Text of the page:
Weston hospital and hospice to present how working together can improve patient comfort

PUBLISHED: 09:00 27 August 2018

Inpatient unit sister Claire Fisher pictured with inpatient unit manager Jill Nash, next to clinicl staff and Dr Fiona Chiplen (bottom right).

Inpatient unit sister Claire Fisher pictured with inpatient unit manager Jill Nash, next to clinicl staff and Dr Fiona Chiplen (bottom right).


Clinical staff from Weston Hospicecare will share their work from a collaborative project with Weston General Hospital at a national conference in November.

Claire Fisher, who works as a sister in the in-patient unit, and Dr Fiona Chiplen will discuss a plan to improve patient comfort and identify the phases of a patient’s illness more specifically.

The pair will present their work from the quality improvement project between the hospice and the hospital’s palliative care department at Hospice UK’s national conference.

Claire said: “We are undertaking a collaborative quality improvement project with Emma Newbold (lead nurse palliative care) at Weston General Hospital.

“It is not often two different clinical areas carry out quality improvement projects (QIPs) together.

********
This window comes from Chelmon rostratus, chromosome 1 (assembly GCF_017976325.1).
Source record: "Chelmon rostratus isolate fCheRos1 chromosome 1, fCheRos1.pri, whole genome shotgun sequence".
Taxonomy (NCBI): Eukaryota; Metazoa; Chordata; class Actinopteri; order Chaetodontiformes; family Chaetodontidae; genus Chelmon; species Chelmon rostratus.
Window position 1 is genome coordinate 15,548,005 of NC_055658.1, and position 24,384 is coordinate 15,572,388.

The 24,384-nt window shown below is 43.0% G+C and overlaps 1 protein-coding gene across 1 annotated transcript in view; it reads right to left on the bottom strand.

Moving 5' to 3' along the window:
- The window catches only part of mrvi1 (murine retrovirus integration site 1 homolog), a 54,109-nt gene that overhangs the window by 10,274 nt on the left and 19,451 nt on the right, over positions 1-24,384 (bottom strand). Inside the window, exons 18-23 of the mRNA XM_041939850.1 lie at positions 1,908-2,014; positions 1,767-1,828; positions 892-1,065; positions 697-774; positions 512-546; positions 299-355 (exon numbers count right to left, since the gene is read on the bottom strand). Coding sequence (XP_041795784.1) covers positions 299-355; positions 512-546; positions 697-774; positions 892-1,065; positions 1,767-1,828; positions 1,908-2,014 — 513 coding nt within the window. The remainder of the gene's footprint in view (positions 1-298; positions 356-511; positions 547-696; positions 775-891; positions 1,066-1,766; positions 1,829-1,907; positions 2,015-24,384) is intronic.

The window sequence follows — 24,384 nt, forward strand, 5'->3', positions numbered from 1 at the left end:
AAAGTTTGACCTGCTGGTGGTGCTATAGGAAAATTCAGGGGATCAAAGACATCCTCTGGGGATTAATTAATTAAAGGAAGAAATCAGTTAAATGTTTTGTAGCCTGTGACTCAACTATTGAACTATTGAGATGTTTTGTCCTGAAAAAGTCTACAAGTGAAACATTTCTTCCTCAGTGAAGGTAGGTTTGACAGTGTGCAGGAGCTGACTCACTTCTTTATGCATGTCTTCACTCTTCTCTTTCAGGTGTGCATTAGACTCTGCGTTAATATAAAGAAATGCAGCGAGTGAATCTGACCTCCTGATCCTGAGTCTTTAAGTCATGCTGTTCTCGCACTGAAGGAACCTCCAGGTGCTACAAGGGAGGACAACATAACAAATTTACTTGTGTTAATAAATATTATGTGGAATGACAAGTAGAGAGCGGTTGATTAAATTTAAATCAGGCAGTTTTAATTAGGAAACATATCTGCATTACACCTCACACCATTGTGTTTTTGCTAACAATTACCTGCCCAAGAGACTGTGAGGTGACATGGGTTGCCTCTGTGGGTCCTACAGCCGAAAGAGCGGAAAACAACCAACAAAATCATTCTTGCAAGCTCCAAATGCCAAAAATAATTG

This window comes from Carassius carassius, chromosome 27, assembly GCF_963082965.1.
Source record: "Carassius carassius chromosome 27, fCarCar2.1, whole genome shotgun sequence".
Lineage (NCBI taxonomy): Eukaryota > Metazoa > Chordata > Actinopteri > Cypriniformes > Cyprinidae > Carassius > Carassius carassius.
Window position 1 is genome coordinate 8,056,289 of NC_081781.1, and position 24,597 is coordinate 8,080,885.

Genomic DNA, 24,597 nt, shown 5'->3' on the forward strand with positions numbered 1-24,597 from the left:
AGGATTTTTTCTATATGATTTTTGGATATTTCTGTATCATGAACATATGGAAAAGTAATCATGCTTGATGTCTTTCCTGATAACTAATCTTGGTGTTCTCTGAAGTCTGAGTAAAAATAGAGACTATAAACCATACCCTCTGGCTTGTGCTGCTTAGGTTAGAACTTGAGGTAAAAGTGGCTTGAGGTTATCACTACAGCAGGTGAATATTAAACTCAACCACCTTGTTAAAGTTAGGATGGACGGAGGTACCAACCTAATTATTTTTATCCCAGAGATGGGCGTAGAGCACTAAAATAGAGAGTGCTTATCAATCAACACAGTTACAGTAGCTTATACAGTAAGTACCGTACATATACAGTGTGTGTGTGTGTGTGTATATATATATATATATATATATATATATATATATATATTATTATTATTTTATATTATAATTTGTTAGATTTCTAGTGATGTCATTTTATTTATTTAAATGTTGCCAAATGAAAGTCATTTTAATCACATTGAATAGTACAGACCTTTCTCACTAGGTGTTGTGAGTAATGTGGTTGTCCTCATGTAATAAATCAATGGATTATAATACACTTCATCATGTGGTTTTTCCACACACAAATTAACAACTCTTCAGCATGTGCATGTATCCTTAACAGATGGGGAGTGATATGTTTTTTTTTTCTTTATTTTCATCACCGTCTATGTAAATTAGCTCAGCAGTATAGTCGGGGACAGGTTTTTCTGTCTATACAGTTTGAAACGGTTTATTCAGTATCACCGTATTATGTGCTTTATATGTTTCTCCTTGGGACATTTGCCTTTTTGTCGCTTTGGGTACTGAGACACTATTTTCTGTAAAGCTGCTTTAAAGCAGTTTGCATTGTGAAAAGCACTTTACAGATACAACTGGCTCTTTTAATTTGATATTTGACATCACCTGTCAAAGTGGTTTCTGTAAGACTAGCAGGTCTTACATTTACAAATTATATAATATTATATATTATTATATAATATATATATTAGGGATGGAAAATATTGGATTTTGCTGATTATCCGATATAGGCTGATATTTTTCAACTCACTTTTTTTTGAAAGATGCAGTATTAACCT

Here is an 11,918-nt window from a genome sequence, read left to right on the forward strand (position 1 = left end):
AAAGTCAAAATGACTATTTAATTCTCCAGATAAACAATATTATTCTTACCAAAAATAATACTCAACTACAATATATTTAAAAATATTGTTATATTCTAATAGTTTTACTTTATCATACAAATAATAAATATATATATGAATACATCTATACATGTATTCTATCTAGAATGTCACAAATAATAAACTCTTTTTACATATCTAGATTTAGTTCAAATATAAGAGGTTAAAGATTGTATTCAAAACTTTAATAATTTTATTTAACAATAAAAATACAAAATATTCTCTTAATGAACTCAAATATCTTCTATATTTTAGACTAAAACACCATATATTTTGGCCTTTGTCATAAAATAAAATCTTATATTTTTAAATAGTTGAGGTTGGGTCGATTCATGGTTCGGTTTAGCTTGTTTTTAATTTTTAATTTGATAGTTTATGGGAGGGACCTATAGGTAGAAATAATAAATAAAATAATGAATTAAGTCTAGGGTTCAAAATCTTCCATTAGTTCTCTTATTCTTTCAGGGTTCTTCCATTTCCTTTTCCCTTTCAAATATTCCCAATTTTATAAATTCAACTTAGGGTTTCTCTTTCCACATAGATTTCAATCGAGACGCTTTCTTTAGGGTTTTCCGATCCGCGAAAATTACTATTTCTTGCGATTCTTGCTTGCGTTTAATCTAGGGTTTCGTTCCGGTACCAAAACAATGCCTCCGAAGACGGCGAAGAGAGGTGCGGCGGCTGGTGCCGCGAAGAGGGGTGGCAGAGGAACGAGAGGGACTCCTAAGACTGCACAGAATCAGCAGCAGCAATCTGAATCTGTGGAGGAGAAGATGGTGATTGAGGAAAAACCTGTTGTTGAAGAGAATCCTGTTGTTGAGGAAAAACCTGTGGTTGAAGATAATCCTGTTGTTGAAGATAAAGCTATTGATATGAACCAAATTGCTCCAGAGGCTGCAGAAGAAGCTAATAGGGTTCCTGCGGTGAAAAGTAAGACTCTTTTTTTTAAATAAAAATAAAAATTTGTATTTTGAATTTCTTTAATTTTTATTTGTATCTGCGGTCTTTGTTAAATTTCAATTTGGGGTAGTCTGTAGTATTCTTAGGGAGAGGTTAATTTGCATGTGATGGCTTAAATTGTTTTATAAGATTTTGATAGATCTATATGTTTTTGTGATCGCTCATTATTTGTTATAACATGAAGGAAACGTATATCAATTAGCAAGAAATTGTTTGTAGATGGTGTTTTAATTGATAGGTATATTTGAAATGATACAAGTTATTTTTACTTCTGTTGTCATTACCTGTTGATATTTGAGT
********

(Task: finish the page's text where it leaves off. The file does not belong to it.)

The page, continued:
“The integrated palliative outcome scale (IPOS) is a tool that nurses can measure how a patient is feeling and can be used to identify what stage the patient may be at.

“A questionnaire is completed by the patient or if the patient is unable to do so by a friend, relative or a staff member.

“IPOS is a well-established tool used across many hospices, allowing healthcare professionals to capture any changes in a patient’s health status over time, it can include family and carers.

“It also promotes improved communication between professionals and in different health settings, such as hospices, hospitals and GPs.

“It has also been found that it improves the patient’s emotional and psychological wellbeing.”

Presenting the project at the national conference is a huge boost for the hospice and the charity’s presentation was selected from 390 entries.

Claire added: “Having had our abstract chosen is fantastic for the hospice and the hospital but more importantly the QIP will directly benefit our patients in the present and the future.

“We already have a good working relationship with the Weston General Hospital palliative care team and our GPs and frequently discuss patients who are known to the hospice who may be in hospital or looked after by our community team if they are living at home.

“This is a fantastic opportunity to share our project with other hospices and other palliative care professionals at a national forum.”

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